• The top 13 Android apps you NEED for your home network

    We've come a long way with home networks and cellular phones. With most cell phones now having wireless network capabilities, it only makes sense that we explore useful apps that can be used for the home network. Apps that go beyond just something cool to have, but instead have great function and usability. In this article I'll explore the top 14 Android apps that I feel you NEED for your home network.

    1) Overlook Fing - Overlook Fing is probably THE best Android app you can get for your home network. Within a minute it will have mapped out your network, including IP address, DNS resolved name, MAC address, and ethernet vendor of each device it discovers. Once devices are discovered they stay on your network list until you delete them. If subsequent scans show them as inactive they'll simply be grayed out. This is useful for Overlook Fing's Wake On LAN functionality, which we often use to wake up our PlayOn box. Other things you can do Overlook Fing is port scans of all common ports of devices, pinging the device, and running a trace route to the device. You can find Overlook Fing on the Android market.

    2) WiFi Analyzer - If you run a home network, keeping your wifi healthy is crucial to having everything operate at peak levels, and it keeps your family happy too, this is where WiFi Analyzer comes in. Granted it's not a full spectrum analyzer, so you won't detect interference from microwaves and baby monitors, but it will show you what your wireless network congestion in the neighborhood looks like, and it will help see if someone chooses a rogue channel beyond 1, 6, and 11 which could be causing you headaches. WiFi Analyzer can also graph signal strength over time and show signal strength of specific APs, helping you to decide just where to place them. You can find WiFi Analyzer on the Android market.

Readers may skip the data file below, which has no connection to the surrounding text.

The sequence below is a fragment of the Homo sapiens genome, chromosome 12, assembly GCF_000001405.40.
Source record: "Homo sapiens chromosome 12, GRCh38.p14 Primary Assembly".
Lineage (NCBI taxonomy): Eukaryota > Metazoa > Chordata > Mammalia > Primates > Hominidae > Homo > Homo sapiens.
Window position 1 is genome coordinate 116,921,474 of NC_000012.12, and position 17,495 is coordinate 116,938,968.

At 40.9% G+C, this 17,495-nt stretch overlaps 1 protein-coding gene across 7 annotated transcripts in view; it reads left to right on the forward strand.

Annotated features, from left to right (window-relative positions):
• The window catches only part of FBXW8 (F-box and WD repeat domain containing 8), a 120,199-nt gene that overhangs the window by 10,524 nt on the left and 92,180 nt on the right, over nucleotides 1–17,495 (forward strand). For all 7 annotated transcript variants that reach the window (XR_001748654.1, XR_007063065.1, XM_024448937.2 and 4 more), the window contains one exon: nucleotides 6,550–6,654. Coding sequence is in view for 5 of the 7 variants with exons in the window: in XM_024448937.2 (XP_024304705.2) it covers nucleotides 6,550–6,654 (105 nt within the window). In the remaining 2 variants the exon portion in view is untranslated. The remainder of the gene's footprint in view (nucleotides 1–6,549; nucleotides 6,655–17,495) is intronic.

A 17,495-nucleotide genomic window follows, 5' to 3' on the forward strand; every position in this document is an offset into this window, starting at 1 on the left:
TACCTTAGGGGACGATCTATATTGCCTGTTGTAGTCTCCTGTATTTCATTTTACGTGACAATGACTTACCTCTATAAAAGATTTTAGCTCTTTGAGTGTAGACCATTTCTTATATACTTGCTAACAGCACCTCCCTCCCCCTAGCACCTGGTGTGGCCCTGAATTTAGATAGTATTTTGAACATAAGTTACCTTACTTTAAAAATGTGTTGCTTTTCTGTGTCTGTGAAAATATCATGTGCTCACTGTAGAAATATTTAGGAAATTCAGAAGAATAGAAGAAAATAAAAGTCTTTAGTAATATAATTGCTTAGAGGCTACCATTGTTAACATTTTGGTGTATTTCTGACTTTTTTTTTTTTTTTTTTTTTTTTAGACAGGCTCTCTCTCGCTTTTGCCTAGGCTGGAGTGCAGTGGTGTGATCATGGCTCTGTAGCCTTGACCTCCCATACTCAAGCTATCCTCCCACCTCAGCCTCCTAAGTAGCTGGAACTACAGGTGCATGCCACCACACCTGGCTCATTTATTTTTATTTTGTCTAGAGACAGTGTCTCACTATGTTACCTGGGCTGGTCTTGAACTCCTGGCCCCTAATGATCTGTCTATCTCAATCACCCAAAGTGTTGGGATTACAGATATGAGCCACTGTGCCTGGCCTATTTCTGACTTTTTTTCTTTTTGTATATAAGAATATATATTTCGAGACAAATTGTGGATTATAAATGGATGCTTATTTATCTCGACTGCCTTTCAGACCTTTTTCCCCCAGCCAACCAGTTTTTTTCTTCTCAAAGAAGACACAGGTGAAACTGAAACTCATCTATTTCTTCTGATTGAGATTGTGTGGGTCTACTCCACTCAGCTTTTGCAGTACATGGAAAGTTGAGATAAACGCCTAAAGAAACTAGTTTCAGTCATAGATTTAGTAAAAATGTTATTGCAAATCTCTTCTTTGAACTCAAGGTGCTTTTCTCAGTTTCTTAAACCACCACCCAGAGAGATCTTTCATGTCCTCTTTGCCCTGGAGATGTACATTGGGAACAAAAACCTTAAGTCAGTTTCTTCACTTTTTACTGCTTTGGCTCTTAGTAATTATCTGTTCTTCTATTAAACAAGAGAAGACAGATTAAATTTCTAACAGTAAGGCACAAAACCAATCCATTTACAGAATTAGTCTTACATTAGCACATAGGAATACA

3) SweetHome! - Although I admittedly have never tried one, I always thought the Eye-Fi memory cards were a great idea. I liked the idea of syncing pictures over wireless simply when in range of the wireless network, without pulling out cables or even thinking about. I wondered why no one had ever come up with an Android app that would basically do the same thing. Turns out someone had and I just hadn't searched for one. SweetHome! is an Android app that, when your phone gets in range of your wireless network, starts uploading all of your pictures to a predetermined share. Options include only uploading when connected to a charger, although with my phone it seems to upload regardless. I also had some small trouble with user authentication that took some finagling, but overall it's a great app that does the job well. You can find SweetHome! on the Android market.

    4) AndSMB - Your phone is on your home network, so you should be able to browse files just like you do with your home computers right? That's where AndSMB comes in. AndSMB is a SMB (Samba/CIFS) client for Android devices. It allows connecting to shared folders hosted on Windows or Samba servers. Not only that, but you have upload and download support, you can rename, delete, get file details, and create folders. I often use this app to ensure our VortexBox has ripped a movie correctly before moving on to the next. You can find AndSMB on the Android market.